On the night of 1 January 1801, Piazzi was engrossed in updating a star catalogue by the English astronomer Francis Wollaston which was replete with inaccuracies. The catalogue had to be checked star by star, a task Piazzi was performing with a 1.5-metre vertical circle to determine star positions. At 8.43pm he saw a ‘star’ in Taurus that was not in the catalogue. The next night, he found that the star had shifted position about 4 minutes of arc to the west and slightly less to the north. He saw it again on 3 and 4 January, and continued following its movement until 11 February. His next step to notify the astronomical community of the discovery was to send letters to just two astronomers on 24 January, his closest friend Barnaba Oriani and the German astronomer Johann Bode. These letters gave no times of observation, a vague reference to a change of direction from retrograde to direct, and the wrong declination for 1 January. Piazzi was heavily criticized for not sharing his full set of observations with other astronomers, who were unable to locate the planet. Over the next few months Piazzi developed a corrected set of observational data, which he sent to the French astronomer Jérôme Lalande on 11 April. These new observations reached Baron Franz von Zach, editor of the world’s only astronomical journal, on 6 June. They were finally published in the September issue of the Monatliche Correspondenz where, shortly after their appearance, they were seen by the 24-year old Gauss, who set himself the task of computing the orbit of Ceres from Piazzi’s observations. This he accomplished in a little more than a month, and on 7 December von Zach directed his telescope at the position predicted by Gauss and immediately observed the planet. This sensational result established Gauss’s reputation as a universal genius.

After the Ceres affair, Piazzi undertook to determine the right ascension of a number of basic stars, relating them directly to the sun, in order to improve on earlier observations (including those made at Greenwich). Since he was at that time in poor health, he enlisted the aid of Niccolo Cacciatore as his collaborator. Piazzi’s new star catalogue, published at Palermo in 1813, catalogued the mean position of 7,646 stars. It was widely esteemed among astronomers, and the Institut de France again awarded Piazzi a prize. Following the publication of the present wor in 1817, Piazzi was summoned to Naples by King Ferdinand I, who wished him to supervise the completion of the observatory already under construction on the hill at Capodimonte. He was appointed director general of the observatories of both Sicily and Naples, and Piazzi subsequently divided his time between the two. Piazzi returned to settle in Naples in 1824, his health weakened, and he died there two years later.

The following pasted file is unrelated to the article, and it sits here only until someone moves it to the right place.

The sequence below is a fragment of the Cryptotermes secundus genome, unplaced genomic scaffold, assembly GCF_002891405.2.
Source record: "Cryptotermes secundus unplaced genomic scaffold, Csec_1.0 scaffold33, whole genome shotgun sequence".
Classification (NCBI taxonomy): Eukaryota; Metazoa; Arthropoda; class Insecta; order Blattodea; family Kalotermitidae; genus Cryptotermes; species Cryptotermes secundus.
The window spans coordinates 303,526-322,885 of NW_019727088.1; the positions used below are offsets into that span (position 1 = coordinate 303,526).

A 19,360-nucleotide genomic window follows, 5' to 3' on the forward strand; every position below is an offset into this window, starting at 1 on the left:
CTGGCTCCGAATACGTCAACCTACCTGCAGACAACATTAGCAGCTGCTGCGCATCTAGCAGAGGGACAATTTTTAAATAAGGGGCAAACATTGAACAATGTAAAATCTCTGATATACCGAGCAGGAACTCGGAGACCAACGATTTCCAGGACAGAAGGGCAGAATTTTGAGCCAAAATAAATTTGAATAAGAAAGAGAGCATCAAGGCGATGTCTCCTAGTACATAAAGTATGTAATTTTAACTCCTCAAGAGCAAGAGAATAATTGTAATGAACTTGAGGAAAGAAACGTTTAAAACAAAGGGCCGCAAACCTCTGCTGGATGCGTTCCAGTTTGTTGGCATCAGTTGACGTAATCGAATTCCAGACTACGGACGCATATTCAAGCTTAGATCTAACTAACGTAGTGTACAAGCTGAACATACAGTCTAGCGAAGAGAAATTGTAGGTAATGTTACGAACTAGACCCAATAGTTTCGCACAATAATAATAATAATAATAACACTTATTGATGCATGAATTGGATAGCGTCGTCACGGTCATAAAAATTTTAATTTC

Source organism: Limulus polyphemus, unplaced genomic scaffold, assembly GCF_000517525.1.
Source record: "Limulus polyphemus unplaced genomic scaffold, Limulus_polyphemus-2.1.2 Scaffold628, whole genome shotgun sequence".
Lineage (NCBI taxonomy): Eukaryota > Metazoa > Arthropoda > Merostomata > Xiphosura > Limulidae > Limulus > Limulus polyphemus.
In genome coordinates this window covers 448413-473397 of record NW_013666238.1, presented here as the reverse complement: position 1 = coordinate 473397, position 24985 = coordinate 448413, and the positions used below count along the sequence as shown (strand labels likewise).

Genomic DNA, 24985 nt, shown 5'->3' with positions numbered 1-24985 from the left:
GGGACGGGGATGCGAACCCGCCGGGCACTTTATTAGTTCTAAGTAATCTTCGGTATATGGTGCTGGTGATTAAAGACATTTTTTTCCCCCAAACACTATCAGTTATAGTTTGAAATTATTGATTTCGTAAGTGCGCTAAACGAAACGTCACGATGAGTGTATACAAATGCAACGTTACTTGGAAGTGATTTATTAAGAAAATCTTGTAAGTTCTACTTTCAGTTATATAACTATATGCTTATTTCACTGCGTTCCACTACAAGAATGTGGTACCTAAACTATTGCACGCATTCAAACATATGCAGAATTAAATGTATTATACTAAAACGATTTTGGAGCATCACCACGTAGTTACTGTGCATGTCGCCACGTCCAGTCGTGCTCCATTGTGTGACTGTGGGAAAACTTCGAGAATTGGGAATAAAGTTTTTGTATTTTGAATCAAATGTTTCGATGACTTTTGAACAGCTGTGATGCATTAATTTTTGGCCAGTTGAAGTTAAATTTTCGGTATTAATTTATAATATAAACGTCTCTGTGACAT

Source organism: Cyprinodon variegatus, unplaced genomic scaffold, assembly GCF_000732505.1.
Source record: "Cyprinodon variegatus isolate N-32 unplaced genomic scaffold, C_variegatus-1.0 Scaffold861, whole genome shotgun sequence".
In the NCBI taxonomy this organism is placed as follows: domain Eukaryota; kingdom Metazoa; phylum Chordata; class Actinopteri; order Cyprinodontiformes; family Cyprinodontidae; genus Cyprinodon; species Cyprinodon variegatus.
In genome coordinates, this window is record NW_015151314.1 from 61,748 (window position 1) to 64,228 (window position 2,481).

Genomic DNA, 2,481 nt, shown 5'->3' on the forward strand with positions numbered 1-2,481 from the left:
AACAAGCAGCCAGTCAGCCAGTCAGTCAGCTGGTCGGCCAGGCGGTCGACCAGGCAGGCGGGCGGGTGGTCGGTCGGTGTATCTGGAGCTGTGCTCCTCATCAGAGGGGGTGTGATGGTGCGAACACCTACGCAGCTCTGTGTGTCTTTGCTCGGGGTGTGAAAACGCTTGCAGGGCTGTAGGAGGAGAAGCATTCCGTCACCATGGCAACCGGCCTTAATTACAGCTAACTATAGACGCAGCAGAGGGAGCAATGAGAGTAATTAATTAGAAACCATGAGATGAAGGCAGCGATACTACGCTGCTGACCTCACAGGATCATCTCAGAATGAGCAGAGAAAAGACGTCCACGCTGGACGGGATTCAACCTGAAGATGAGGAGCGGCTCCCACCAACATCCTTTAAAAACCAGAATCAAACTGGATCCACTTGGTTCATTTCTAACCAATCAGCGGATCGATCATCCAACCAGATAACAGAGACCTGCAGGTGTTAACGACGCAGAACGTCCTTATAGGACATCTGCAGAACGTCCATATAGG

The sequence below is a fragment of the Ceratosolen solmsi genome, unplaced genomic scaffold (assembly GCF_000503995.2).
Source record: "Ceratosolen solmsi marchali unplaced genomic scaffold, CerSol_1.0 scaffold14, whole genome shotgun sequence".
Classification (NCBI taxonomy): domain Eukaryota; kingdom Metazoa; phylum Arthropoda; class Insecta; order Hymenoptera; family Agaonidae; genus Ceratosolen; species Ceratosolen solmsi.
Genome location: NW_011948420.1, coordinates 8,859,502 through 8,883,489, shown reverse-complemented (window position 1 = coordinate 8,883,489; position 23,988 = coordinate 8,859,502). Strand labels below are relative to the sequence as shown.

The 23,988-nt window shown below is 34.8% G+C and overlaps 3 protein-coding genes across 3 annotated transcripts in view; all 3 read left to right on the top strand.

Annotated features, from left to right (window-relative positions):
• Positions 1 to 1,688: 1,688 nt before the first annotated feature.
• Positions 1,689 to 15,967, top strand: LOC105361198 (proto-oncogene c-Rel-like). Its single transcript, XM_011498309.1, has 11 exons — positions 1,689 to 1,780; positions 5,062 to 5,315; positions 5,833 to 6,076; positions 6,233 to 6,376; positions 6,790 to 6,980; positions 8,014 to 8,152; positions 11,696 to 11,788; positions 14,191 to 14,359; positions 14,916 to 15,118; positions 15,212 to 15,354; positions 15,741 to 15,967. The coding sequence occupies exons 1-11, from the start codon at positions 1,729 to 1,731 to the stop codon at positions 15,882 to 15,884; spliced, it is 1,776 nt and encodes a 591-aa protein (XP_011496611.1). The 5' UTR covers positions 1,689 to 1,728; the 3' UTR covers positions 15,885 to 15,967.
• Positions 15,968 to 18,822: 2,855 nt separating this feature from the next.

Piazzi’s Lezioni consists of seven chapters: Vol. I: First observations and results; Basic facts of modern astronomy; On stars; Vol. II: Theory of the motion of the planets; The solar system; Eclipses; Comets. Detailed information about the discovery and orbit of Ceres is included in vol. II (pp. 198-204). Many problems with their solutions are included to assist the reader.

Foderà Serio, G., Manara, A. & Sicoli, P. ‘Giuseppe Piazzi and the Discovery of Ceres’, pp. 17-24 in W. F. Bottke Jr., A. Cellino, P. Paolicchi & R. P. Binzel. Asteroids III. Tucson, Arizona: University of Arizona Press, 2002.

Houzeau & Lancaster 9275.



Two vols., large 8vo, pp. xviii, [1], 240; xxvi, 446, with 11 engraved plates (9 folding). Engraved illustration of the observatory on each title. Contemporary half-calf.

Item #4360

Price: $4,500.00